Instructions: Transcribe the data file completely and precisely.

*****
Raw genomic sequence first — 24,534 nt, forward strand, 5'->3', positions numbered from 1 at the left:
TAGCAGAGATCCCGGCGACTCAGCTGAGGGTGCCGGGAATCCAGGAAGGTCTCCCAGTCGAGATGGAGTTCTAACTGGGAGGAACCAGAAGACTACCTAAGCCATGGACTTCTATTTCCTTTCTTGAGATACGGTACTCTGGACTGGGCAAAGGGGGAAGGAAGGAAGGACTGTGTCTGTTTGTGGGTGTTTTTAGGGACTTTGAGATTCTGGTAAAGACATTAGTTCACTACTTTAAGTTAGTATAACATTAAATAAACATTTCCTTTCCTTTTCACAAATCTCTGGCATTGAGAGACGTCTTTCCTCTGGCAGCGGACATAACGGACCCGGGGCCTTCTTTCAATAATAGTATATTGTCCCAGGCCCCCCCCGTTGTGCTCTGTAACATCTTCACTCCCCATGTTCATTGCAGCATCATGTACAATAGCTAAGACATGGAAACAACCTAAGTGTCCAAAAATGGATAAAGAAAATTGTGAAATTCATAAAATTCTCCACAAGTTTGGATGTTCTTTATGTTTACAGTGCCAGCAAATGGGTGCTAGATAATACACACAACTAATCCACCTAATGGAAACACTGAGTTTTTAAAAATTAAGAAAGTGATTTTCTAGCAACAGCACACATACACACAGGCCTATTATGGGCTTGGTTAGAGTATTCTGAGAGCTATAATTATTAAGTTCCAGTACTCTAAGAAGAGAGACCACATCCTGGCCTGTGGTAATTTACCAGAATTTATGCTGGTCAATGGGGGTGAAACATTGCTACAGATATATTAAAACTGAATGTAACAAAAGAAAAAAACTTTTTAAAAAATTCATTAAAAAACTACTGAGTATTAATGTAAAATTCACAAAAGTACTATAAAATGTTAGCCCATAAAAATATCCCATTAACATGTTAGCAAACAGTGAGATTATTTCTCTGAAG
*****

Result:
Raw genomic sequence first — 24,534 nt, forward strand, 5'->3', positions numbered from 1 at the left:
TAGCAGAGATCCCGGCGACTCAGCTGAGGGTGCCGGGAATCCAGGAAGGTCTCCCAGTCGAGATGGAGTTCTAACTGGGAGGAACCAGAAGACTACCTAAGCCATGGACTTCTATTTCCTTTCTTGAGATACGGTACTCTGGACTGGGCAAAGGGGGAAGGAAGGAAGGACTGTGTCTGTTTGTGGGTGTTTTTAGGGACTTTGAGATTCTGGTAAAGACATTAGTTCACTACTTTAAGTTAGTATAACATTAAATAAACATTTCCTTTCCTTTTCACAAATCTCTGGCATTGAGAGACGTCTTTCCTCTGGCAGCGGACATAACGGACCCGGGGCCTTCTTTCAATAATAGTATATTGTCCCAGGCCCCCCCCGTTGTGCTCTGTAACATCTTCACTCCCCATGTTCATTGCAGCATCATGTACAATAGCTAAGACATGGAAACAACCTAAGTGTCCAAAAATGGATAAAGAAAATTGTGAAATTCATAAAATTCTCCACAAGTTTGGATGTTCTTTATGTTTACAGTGCCAGCAAATGGGTGCTAGATAATACACACAACTAATCCACCTAATGGAAACACTGAGTTTTTAAAAATTAAGAAAGTGATTTTCTAGCAACAGCACACATACACACAGGCCTATTATGGGCTTGGTTAGAGTATTCTGAGAGCTATAATTATTAAGTTCCAGTACTCTAAGAAGAGAGACCACATCCTGGCCTGTGGTAATTTACCAGAATTTATGCTGGTCAATGGGGGTGAAACATTGCTACAGATATATTAAAACTGAATGTAACAAAAGAAAAAAACTTTTTAAAAAATTCATTAAAAAACTACTGAGTATTAATGTAAAATTCACAAAAGTACTATAAAATGTTAGCCCATAAAAATATCCCATTAACATGTTAGCAAACAGTGAGATTATTTCTCTGAAG